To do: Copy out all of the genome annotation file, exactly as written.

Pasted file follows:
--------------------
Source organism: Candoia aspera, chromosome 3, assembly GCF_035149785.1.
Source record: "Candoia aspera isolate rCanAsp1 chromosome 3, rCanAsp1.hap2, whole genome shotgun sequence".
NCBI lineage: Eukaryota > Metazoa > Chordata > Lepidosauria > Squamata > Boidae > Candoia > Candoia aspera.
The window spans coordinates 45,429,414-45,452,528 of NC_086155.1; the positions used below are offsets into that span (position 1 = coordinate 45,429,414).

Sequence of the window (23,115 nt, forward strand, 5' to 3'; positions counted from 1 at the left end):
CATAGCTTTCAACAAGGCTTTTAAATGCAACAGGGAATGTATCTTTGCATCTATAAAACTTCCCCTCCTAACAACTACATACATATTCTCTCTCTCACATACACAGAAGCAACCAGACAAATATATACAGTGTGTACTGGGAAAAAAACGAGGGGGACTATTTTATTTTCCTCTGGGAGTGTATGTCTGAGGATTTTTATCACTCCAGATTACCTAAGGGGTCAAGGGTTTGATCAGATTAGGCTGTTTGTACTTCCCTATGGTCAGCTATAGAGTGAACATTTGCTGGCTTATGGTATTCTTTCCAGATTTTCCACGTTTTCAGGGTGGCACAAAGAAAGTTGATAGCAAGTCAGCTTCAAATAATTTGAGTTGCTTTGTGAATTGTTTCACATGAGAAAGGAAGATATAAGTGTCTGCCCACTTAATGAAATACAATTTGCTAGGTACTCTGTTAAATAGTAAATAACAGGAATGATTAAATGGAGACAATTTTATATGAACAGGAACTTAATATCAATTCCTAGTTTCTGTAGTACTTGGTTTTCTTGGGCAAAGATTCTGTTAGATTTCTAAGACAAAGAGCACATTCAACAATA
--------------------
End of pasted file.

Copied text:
Source organism: Candoia aspera, chromosome 3, assembly GCF_035149785.1.
Source record: "Candoia aspera isolate rCanAsp1 chromosome 3, rCanAsp1.hap2, whole genome shotgun sequence".
NCBI lineage: Eukaryota > Metazoa > Chordata > Lepidosauria > Squamata > Boidae > Candoia > Candoia aspera.
The window spans coordinates 45,429,414-45,452,528 of NC_086155.1; the positions used below are offsets into that span (position 1 = coordinate 45,429,414).

Sequence of the window (23,115 nt, forward strand, 5' to 3'; positions counted from 1 at the left end):
CATAGCTTTCAACAAGGCTTTTAAATGCAACAGGGAATGTATCTTTGCATCTATAAAACTTCCCCTCCTAACAACTACATACATATTCTCTCTCTCACATACACAGAAGCAACCAGACAAATATATACAGTGTGTACTGGGAAAAAAACGAGGGGGACTATTTTATTTTCCTCTGGGAGTGTATGTCTGAGGATTTTTATCACTCCAGATTACCTAAGGGGTCAAGGGTTTGATCAGATTAGGCTGTTTGTACTTCCCTATGGTCAGCTATAGAGTGAACATTTGCTGGCTTATGGTATTCTTTCCAGATTTTCCACGTTTTCAGGGTGGCACAAAGAAAGTTGATAGCAAGTCAGCTTCAAATAATTTGAGTTGCTTTGTGAATTGTTTCACATGAGAAAGGAAGATATAAGTGTCTGCCCACTTAATGAAATACAATTTGCTAGGTACTCTGTTAAATAGTAAATAACAGGAATGATTAAATGGAGACAATTTTATATGAACAGGAACTTAATATCAATTCCTAGTTTCTGTAGTACTTGGTTTTCTTGGGCAAAGATTCTGTTAGATTTCTAAGACAAAGAGCACATTCAACAATA